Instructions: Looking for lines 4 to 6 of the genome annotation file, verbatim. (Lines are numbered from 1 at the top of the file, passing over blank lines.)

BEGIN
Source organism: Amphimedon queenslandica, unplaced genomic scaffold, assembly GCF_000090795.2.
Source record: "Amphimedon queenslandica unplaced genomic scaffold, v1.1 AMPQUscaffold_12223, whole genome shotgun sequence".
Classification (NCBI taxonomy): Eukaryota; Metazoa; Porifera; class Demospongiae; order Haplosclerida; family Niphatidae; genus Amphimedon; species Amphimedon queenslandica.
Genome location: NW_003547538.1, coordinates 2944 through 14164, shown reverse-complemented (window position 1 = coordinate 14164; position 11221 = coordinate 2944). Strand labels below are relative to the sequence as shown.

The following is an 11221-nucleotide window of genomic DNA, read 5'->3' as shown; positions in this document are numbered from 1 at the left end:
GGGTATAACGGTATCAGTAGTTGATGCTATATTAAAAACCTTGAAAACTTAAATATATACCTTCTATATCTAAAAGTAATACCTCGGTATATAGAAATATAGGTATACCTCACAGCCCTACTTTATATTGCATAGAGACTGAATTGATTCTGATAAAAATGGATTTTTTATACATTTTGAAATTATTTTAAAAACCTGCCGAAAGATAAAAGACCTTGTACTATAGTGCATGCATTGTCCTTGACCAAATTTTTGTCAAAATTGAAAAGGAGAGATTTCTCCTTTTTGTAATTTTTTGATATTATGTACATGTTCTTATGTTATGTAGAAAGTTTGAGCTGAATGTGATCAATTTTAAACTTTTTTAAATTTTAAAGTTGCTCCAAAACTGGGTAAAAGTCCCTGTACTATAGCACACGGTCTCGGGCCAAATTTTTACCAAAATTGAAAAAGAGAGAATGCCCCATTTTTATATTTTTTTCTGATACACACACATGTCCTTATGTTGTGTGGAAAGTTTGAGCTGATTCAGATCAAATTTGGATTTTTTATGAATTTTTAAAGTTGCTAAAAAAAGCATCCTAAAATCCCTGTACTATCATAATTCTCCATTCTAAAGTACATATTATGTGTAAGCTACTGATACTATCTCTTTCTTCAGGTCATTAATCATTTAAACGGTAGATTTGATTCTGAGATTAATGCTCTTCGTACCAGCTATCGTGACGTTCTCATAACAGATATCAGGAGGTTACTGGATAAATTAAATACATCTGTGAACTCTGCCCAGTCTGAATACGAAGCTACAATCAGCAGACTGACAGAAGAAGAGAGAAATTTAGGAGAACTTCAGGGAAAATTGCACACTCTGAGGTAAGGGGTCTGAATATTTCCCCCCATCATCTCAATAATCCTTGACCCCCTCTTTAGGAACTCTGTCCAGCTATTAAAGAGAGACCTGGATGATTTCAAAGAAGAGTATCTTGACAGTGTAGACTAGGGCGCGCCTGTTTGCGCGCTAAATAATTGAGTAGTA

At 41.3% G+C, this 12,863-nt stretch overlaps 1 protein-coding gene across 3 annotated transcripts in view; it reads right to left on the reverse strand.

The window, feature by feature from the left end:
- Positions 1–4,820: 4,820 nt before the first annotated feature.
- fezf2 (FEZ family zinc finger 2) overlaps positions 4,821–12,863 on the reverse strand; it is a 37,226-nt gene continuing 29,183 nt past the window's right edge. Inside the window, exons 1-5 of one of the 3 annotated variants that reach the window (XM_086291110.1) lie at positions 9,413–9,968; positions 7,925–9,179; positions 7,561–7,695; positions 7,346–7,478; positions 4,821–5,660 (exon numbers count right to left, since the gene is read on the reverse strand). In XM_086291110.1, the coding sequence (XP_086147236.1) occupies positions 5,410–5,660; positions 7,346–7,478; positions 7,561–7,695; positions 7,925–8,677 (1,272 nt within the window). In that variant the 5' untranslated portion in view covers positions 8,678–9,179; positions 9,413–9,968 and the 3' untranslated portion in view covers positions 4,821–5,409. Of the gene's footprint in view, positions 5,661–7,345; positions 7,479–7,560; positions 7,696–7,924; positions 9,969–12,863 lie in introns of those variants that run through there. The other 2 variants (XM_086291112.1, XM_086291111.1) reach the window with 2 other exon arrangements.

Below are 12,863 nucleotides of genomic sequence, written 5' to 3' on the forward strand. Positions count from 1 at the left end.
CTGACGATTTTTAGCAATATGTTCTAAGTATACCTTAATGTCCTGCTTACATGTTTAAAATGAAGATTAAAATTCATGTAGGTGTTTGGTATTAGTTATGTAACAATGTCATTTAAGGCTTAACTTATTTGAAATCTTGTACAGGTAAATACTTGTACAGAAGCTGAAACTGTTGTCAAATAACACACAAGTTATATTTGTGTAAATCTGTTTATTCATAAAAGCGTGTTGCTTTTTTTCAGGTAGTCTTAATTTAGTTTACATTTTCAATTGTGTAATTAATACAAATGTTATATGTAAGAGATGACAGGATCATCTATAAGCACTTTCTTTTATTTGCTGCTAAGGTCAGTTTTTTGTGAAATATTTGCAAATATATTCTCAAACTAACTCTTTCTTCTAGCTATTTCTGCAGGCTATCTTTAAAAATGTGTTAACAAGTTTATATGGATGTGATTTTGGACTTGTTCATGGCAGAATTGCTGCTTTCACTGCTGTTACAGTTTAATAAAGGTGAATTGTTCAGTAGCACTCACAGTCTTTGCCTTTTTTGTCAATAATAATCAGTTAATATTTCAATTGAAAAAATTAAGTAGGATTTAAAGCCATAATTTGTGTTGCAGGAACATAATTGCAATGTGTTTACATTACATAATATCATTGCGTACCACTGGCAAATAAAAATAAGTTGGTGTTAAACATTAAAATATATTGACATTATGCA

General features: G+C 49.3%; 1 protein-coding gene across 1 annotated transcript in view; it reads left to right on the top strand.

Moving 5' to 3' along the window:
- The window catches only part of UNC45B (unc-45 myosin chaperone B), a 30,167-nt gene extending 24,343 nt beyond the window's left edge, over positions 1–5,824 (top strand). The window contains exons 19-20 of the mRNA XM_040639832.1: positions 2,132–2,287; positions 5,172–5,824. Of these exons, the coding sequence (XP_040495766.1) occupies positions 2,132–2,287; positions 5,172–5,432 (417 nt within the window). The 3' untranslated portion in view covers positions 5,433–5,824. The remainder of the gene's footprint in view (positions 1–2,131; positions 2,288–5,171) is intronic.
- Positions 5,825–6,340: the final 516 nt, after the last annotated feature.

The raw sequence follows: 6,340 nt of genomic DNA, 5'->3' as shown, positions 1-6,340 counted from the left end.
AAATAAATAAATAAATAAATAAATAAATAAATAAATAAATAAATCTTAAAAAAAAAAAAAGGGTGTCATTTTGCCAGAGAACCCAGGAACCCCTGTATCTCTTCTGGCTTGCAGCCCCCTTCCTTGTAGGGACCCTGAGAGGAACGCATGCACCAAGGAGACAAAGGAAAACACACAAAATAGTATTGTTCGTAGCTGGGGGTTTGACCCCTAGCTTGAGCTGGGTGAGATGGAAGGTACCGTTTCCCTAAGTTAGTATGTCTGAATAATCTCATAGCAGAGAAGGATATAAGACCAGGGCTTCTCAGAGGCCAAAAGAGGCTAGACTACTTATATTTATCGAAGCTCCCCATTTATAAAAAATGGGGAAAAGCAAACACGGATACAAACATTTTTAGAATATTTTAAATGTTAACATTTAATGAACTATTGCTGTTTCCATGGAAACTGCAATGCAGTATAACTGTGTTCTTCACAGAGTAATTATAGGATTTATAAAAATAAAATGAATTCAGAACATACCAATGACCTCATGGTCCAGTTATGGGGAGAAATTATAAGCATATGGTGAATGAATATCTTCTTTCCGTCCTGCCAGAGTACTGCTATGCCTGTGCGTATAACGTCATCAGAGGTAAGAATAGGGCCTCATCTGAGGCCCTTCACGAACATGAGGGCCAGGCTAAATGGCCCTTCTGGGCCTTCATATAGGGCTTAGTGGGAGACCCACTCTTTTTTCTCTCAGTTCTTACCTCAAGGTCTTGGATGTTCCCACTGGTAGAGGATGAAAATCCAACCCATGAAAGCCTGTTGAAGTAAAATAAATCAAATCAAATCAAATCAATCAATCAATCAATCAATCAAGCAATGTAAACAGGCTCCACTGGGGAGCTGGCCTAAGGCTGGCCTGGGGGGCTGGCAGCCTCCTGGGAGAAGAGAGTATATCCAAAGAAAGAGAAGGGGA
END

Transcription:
Genome location: NW_003547538.1, coordinates 2944 through 14164, shown reverse-complemented (window position 1 = coordinate 14164; position 11221 = coordinate 2944). Strand labels below are relative to the sequence as shown.

The following is an 11221-nucleotide window of genomic DNA, read 5'->3' as shown; positions in this document are numbered from 1 at the left end:
GGGTATAACGGTATCAGTAGTTGATGCTATATTAAAAACCTTGAAAACTTAAATATATACCTTCTATATCTAAAAGTAATACCTCGGTATATAGAAATATAGGTATACCTCACAGCCCTACTTTATATTGCATAGAGACTGAATTGATTCTGATAAAAATGGATTTTTTATACATTTTGAAATTATTTTAAAAACCTGCCGAAAGATAAAAGACCTTGTACTATAGTGCATGCATTGTCCTTGACCAAATTTTTGTCAAAATTGAAAAGGAGAGATTTCTCCTTTTTGTAATTTTTTGATATTATGTACATGTTCTTATGTTATGTAGAAAGTTTGAGCTGAATGTGATCAATTTTAAACTTTTTTAAATTTTAAAGTTGCTCCAAAACTGGGTAAAAGTCCCTGTACTATAGCACACGGTCTCGGGCCAAATTTTTACCAAAATTGAAAAAGAGAGAATGCCCCATTTTTATATTTTTTTCTGATACACACACATGTCCTTATGTTGTGTGGAAAGTTTGAGCTGATTCAGATCAAATTTGGATTTTTTATGAATTTTTAAAGTTGCTAAAAAAAGCATCCTAAAATCCCTGTACTATCATAATTCTCCATTCTAAAGTACATATTATGTGTAAGCTACTGATACTATCTCTTTCTTCAGGTCATTAATCATTTAAACGGTAGATTTGATTCTGAGATTAATGCTCTTCGTACCAGCTATCGTGACGTTCTCATAACAGATATCAGGAGGTTACTGGATAAATTAAATACATCTGTGAACTCTGCCCAGTCTGAATACGAAGCTACAATCAGCAGACTGACAGAAGAAGAGAGAAATTTAGGAGAACTTCAGGGAAAATTGCACACTCTGAGGTAAGGGGTCTGAATATTTCCCCCCATCATCTCAATAATCCTTGACCCCCTCTTTAGGAACTCTGTCCAGCTATTAAAGAGAGACCTGGATGATTTCAAAGAAGAGTATCTTGACAGTGTAGACTAGGGCGCGCCTGTTTGCGCGCTAAATAATTGAGTAGTA